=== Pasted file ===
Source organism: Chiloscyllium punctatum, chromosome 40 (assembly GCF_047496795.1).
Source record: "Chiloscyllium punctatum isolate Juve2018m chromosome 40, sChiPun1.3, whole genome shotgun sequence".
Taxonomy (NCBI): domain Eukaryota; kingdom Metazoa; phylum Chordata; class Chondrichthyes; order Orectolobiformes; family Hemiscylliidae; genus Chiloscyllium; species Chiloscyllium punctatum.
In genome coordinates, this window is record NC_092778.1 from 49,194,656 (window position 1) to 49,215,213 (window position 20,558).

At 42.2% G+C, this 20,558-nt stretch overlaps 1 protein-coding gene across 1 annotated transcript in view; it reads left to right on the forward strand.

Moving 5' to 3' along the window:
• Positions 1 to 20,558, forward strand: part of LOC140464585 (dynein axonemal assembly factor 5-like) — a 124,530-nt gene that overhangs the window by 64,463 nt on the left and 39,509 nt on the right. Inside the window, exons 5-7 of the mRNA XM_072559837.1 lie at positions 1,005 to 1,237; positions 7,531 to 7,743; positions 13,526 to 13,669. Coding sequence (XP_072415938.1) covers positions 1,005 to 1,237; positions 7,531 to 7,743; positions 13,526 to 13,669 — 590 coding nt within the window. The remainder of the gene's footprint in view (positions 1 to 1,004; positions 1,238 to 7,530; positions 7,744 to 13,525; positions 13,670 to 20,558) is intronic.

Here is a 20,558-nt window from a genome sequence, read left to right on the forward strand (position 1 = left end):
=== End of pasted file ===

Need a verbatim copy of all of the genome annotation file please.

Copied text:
Source organism: Chiloscyllium punctatum, chromosome 40 (assembly GCF_047496795.1).
Source record: "Chiloscyllium punctatum isolate Juve2018m chromosome 40, sChiPun1.3, whole genome shotgun sequence".
Taxonomy (NCBI): domain Eukaryota; kingdom Metazoa; phylum Chordata; class Chondrichthyes; order Orectolobiformes; family Hemiscylliidae; genus Chiloscyllium; species Chiloscyllium punctatum.
In genome coordinates, this window is record NC_092778.1 from 49,194,656 (window position 1) to 49,215,213 (window position 20,558).

At 42.2% G+C, this 20,558-nt stretch overlaps 1 protein-coding gene across 1 annotated transcript in view; it reads left to right on the forward strand.

Moving 5' to 3' along the window:
• Positions 1 to 20,558, forward strand: part of LOC140464585 (dynein axonemal assembly factor 5-like) — a 124,530-nt gene that overhangs the window by 64,463 nt on the left and 39,509 nt on the right. Inside the window, exons 5-7 of the mRNA XM_072559837.1 lie at positions 1,005 to 1,237; positions 7,531 to 7,743; positions 13,526 to 13,669. Coding sequence (XP_072415938.1) covers positions 1,005 to 1,237; positions 7,531 to 7,743; positions 13,526 to 13,669 — 590 coding nt within the window. The remainder of the gene's footprint in view (positions 1 to 1,004; positions 1,238 to 7,530; positions 7,744 to 13,525; positions 13,670 to 20,558) is intronic.

Here is a 20,558-nt window from a genome sequence, read left to right on the forward strand (position 1 = left end):